Divorce

Divorce and Separation

At Aitken Partners we understand that divorces and partner separations are a common fact of modern life. We employ a team of trusted and qualified divorce lawyers, helping Melbourne clients find a respectful and mutually agreeable outcome to their mediation proceedings.

We are proud to be recognised as a leading authority on divorce proceedings, with close to 100 years of experience providing local people throughout Victoria and across Australia with professional legal guidance and advice for their respective circumstances.

The process of obtaining a divorce can be a long and frustrating one. Our relatable staff will be with you through every step, helping you to see what the best legal option in front of you is and sitting down for honest conversations when needed.

In order to be granted a divorce the Court must be satisfied that your marriage has broken down irretrievably for a period of 12 months, and that there is no likelihood of reconciliation.

It is possible to still be living together under the one roof and be separated. However, in these circumstances, you will be required to file additional material with any Court application to satisfy the Court that you remained separated during this time.

An application for a divorce is filed in the Federal Circuit Court together with a copy of a Marriage Certificate and a Court filing fee.

To make an application parties must satisfy the following jurisdictional requirements:

  • You must regard Australia as your home and intend to live in Australia indefinitely; or
  • You must be an Australian citizen by birth, descent or by grant of Australia citizenship; or
  • You must ordinarily live in Australia and have done so for 12 months immediately before filing for divorce.

In the event that the Divorce is granted by the Court, then it will become final one month and one day after the hearing. A Divorce Order will be sent to you by the Court. Upon receipt of this document, parties can thereafter remarry.

You are able to obtain Court orders, or reach agreement, in relation to both parenting matters and a property settlement, even though you are not yet divorced.

Our team can assist you during the divorce process by providing advice on your divorce application; representing you at your divorce hearing (should this be required) and assisting you to finalise any other aspects of your separation, including negotiating parenting arrangements and/or a property settlement.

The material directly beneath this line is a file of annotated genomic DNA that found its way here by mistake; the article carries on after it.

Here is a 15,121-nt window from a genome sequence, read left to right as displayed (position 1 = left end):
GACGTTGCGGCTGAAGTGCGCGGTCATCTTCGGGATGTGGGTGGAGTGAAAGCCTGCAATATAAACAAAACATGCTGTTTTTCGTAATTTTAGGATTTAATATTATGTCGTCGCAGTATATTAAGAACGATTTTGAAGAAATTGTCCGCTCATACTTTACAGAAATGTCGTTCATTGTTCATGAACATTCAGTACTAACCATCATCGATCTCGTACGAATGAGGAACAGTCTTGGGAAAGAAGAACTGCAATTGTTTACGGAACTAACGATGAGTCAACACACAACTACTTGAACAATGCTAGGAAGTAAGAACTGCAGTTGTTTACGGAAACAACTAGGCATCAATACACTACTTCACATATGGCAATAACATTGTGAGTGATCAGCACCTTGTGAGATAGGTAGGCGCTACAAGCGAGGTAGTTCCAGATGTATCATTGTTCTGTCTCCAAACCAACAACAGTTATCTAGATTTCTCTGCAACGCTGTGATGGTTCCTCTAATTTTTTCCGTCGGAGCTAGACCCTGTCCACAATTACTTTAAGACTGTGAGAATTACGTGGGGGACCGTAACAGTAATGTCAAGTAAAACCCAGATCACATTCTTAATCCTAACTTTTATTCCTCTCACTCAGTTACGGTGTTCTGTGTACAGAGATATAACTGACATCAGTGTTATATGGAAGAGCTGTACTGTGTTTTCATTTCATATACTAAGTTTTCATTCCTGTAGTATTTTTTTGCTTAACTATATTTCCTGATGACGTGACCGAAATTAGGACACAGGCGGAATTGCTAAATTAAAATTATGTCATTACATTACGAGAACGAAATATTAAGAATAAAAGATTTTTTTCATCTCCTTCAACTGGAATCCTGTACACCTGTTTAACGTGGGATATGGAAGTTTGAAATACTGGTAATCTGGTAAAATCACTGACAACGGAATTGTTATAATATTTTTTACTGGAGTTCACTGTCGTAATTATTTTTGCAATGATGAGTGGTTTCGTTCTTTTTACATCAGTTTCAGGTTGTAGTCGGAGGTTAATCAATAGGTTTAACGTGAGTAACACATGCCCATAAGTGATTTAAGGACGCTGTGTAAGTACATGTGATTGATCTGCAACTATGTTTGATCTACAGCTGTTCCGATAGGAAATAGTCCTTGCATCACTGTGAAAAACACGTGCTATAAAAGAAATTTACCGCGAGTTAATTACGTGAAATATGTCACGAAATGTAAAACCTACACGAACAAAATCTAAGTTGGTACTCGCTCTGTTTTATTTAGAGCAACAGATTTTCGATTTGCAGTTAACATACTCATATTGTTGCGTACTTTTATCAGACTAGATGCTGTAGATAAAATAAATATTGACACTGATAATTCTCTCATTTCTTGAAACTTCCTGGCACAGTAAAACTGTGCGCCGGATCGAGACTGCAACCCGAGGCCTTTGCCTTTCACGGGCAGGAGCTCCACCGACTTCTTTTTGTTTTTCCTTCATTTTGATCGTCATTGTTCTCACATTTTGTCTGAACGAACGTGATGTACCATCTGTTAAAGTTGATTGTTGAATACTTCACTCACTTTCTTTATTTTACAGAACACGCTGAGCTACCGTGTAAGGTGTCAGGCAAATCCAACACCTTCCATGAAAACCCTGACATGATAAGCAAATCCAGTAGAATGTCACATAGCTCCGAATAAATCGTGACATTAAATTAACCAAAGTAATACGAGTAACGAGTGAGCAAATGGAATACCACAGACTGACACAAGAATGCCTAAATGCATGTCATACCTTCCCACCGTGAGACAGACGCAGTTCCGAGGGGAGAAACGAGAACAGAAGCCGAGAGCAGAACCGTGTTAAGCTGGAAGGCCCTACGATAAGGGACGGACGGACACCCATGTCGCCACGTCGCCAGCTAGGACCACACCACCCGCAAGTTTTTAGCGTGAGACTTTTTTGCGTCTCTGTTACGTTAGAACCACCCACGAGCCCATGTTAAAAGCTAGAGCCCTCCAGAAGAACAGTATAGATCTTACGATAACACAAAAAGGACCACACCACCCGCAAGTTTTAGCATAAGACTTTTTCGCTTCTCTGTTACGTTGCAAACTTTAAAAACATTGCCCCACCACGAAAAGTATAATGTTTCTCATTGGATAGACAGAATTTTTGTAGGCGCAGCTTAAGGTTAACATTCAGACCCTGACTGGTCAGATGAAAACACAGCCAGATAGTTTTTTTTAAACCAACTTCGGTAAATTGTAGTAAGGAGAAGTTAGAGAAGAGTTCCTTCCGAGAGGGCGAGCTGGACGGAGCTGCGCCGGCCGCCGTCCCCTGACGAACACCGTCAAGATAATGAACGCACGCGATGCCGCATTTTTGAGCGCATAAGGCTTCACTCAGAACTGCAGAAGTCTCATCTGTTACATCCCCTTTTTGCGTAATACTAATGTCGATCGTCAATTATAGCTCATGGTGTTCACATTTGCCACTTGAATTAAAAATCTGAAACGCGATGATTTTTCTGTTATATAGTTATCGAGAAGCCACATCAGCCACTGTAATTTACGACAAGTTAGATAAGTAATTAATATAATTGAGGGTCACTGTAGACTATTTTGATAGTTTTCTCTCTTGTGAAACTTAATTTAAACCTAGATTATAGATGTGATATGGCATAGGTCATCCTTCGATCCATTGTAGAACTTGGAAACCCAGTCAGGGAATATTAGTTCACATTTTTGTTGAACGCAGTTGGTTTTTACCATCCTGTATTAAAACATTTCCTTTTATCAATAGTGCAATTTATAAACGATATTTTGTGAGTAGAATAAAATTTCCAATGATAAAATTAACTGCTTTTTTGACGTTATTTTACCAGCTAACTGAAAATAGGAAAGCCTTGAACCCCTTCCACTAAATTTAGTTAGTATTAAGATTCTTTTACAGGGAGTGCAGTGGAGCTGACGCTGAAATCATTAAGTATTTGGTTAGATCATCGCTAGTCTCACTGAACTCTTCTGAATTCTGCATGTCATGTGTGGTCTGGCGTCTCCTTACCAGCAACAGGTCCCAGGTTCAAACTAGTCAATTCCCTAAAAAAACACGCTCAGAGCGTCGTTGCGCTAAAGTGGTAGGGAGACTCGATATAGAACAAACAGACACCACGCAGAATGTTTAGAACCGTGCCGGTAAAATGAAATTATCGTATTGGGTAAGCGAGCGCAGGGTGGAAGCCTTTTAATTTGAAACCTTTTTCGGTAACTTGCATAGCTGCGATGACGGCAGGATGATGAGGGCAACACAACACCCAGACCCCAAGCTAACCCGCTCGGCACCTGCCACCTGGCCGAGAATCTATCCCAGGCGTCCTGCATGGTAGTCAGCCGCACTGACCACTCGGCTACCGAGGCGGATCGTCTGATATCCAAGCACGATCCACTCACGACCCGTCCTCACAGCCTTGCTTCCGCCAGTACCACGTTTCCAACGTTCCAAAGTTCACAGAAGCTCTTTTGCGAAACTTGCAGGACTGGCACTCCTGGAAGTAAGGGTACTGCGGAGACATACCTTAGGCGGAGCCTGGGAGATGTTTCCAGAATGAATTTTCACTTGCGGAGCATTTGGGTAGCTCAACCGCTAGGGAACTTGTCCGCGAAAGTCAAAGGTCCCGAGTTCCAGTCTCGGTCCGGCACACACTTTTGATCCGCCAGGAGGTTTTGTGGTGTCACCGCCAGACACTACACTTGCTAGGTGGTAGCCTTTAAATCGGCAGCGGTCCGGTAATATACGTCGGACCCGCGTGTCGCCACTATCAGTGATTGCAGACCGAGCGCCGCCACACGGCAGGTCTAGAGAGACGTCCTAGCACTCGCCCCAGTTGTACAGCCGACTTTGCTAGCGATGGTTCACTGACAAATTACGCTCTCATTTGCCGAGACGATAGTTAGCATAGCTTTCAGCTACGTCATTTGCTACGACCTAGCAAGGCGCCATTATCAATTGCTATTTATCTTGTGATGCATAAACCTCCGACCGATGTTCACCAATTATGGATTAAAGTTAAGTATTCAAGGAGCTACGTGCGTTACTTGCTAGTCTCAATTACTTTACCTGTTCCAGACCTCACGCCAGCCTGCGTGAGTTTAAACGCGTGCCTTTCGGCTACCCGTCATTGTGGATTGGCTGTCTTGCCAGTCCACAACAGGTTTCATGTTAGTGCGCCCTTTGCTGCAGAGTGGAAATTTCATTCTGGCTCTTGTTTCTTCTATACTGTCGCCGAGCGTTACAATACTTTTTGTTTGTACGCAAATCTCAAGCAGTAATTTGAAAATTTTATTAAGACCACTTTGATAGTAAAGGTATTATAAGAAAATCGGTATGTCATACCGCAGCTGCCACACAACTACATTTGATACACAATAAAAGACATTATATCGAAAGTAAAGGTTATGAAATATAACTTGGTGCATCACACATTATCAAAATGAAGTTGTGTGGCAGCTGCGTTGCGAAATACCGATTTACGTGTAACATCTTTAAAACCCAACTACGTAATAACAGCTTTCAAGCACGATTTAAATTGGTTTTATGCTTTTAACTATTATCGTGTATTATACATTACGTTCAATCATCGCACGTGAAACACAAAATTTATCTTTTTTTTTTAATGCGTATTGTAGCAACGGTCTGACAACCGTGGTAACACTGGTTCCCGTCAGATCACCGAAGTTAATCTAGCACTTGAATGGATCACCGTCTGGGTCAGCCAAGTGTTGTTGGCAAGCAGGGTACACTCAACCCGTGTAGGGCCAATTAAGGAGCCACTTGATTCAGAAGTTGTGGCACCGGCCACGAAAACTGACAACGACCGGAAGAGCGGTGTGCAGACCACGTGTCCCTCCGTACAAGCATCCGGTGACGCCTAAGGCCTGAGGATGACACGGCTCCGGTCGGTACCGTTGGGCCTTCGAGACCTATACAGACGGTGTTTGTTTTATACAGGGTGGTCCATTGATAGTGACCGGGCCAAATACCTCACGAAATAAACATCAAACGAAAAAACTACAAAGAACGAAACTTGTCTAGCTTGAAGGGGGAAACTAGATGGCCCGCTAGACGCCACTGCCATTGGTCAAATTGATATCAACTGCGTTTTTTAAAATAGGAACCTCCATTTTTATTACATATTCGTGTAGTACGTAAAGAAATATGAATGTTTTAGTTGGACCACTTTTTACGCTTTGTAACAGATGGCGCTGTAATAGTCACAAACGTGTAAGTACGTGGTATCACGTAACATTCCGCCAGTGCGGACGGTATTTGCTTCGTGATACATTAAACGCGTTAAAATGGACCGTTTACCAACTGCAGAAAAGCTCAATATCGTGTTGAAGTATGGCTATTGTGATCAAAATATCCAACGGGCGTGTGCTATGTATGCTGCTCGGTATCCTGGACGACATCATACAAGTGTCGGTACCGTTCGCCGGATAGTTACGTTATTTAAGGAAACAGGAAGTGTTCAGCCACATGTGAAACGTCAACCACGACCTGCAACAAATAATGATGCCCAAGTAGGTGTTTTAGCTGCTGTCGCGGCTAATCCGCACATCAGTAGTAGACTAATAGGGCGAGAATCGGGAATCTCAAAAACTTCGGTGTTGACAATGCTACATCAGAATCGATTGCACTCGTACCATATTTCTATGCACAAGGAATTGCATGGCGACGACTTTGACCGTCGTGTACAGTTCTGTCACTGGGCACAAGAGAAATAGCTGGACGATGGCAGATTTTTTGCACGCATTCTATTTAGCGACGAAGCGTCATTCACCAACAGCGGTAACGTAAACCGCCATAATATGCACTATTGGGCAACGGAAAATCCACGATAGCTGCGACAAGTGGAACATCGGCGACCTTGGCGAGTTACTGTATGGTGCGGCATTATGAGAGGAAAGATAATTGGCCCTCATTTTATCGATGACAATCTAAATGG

It is important to note that following a divorce, parties have 12 months to issue Court proceedings with respect to property matters (or 2 years in the case of de facto or same sex relationships). It is possible to issue proceedings in the Court out of time, in the event that certain conditions are met. Our team can advise you further in relation to making an application out of time should this be necessary.

To speak to one of the leading teams of divorce and separation lawyers in Melbourne simply contact Aitken Partners today.

Divorce & Separation Lawyers Melbourne

At Aitken Partners we are among the most sought-after divorce lawyers in Melbourne, providing each of our valued clients with compassionate and honest legal services to ensure that their divorce or separation is as straightforward as possible.

Through mediations and professional consultation, we can manage each stage of your legal separation, assisting in reducing the amount of emotional distress that individuals can experience when going through these kind of processes.

We can also make our family law solicitors, child custody and Hague Convention experienced lawyers available to clients, should they so require. These teams can help to resolve any remaining disputes or disagreements that may be keeping your divorce from being finalised.

At our William Street offices, we employ a select team of legal specialists and qualified professionals, including immigration consultants who can provide assistance on matter concerning visa appeals and applications, as well as citizenship enquiries.

To book a consultation with one of Aitken Partners’ divorce attorneys or separation lawyers, Melbourne residents can call +61 3 8600 6000.